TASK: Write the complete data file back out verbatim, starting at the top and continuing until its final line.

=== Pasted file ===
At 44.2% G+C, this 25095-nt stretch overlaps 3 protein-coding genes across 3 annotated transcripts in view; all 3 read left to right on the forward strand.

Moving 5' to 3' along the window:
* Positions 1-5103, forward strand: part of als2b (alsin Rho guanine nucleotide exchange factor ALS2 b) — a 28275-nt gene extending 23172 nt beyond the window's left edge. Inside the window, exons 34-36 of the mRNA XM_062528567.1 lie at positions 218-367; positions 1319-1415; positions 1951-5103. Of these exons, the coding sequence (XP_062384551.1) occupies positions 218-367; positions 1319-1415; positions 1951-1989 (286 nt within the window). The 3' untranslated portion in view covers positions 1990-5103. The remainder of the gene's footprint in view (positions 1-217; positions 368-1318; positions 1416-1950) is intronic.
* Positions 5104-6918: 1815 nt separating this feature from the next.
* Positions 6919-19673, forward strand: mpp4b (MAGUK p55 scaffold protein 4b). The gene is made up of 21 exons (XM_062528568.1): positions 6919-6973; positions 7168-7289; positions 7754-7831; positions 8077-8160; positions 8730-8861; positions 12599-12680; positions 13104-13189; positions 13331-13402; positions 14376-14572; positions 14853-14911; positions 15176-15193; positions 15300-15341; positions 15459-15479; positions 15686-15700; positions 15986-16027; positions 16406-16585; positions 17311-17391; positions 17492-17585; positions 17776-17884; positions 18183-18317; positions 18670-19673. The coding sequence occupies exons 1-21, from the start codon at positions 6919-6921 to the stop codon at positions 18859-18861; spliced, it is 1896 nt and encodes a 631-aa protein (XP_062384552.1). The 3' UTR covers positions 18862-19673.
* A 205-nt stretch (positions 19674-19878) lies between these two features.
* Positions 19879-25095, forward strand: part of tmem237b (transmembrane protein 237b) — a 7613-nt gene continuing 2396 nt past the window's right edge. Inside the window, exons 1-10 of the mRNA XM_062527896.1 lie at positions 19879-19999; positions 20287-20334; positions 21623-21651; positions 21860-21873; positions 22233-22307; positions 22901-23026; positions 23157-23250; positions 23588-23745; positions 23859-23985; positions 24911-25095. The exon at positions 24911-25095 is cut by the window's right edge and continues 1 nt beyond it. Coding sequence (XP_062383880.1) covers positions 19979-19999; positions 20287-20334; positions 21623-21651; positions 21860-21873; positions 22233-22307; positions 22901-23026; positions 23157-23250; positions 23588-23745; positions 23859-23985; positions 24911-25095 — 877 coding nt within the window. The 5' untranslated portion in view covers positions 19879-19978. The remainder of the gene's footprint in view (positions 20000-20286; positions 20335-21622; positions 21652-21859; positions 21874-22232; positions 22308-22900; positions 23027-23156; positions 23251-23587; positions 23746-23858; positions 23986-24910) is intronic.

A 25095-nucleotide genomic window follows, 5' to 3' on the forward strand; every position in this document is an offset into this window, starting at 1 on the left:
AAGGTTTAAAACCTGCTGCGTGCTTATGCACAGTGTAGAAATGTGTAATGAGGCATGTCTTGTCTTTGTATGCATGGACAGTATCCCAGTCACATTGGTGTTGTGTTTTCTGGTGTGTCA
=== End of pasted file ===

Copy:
At 44.2% G+C, this 25095-nt stretch overlaps 3 protein-coding genes across 3 annotated transcripts in view; all 3 read left to right on the forward strand.

Moving 5' to 3' along the window:
* Positions 1-5103, forward strand: part of als2b (alsin Rho guanine nucleotide exchange factor ALS2 b) — a 28275-nt gene extending 23172 nt beyond the window's left edge. Inside the window, exons 34-36 of the mRNA XM_062528567.1 lie at positions 218-367; positions 1319-1415; positions 1951-5103. Of these exons, the coding sequence (XP_062384551.1) occupies positions 218-367; positions 1319-1415; positions 1951-1989 (286 nt within the window). The 3' untranslated portion in view covers positions 1990-5103. The remainder of the gene's footprint in view (positions 1-217; positions 368-1318; positions 1416-1950) is intronic.
* Positions 5104-6918: 1815 nt separating this feature from the next.
* Positions 6919-19673, forward strand: mpp4b (MAGUK p55 scaffold protein 4b). The gene is made up of 21 exons (XM_062528568.1): positions 6919-6973; positions 7168-7289; positions 7754-7831; positions 8077-8160; positions 8730-8861; positions 12599-12680; positions 13104-13189; positions 13331-13402; positions 14376-14572; positions 14853-14911; positions 15176-15193; positions 15300-15341; positions 15459-15479; positions 15686-15700; positions 15986-16027; positions 16406-16585; positions 17311-17391; positions 17492-17585; positions 17776-17884; positions 18183-18317; positions 18670-19673. The coding sequence occupies exons 1-21, from the start codon at positions 6919-6921 to the stop codon at positions 18859-18861; spliced, it is 1896 nt and encodes a 631-aa protein (XP_062384552.1). The 3' UTR covers positions 18862-19673.
* A 205-nt stretch (positions 19674-19878) lies between these two features.
* Positions 19879-25095, forward strand: part of tmem237b (transmembrane protein 237b) — a 7613-nt gene continuing 2396 nt past the window's right edge. Inside the window, exons 1-10 of the mRNA XM_062527896.1 lie at positions 19879-19999; positions 20287-20334; positions 21623-21651; positions 21860-21873; positions 22233-22307; positions 22901-23026; positions 23157-23250; positions 23588-23745; positions 23859-23985; positions 24911-25095. The exon at positions 24911-25095 is cut by the window's right edge and continues 1 nt beyond it. Coding sequence (XP_062383880.1) covers positions 19979-19999; positions 20287-20334; positions 21623-21651; positions 21860-21873; positions 22233-22307; positions 22901-23026; positions 23157-23250; positions 23588-23745; positions 23859-23985; positions 24911-25095 — 877 coding nt within the window. The 5' untranslated portion in view covers positions 19879-19978. The remainder of the gene's footprint in view (positions 20000-20286; positions 20335-21622; positions 21652-21859; positions 21874-22232; positions 22308-22900; positions 23027-23156; positions 23251-23587; positions 23746-23858; positions 23986-24910) is intronic.

A 25095-nucleotide genomic window follows, 5' to 3' on the forward strand; every position in this document is an offset into this window, starting at 1 on the left:
AAGGTTTAAAACCTGCTGCGTGCTTATGCACAGTGTAGAAATGTGTAATGAGGCATGTCTTGTCTTTGTATGCATGGACAGTATCCCAGTCACATTGGTGTTGTGTTTTCTGGTGTGTCA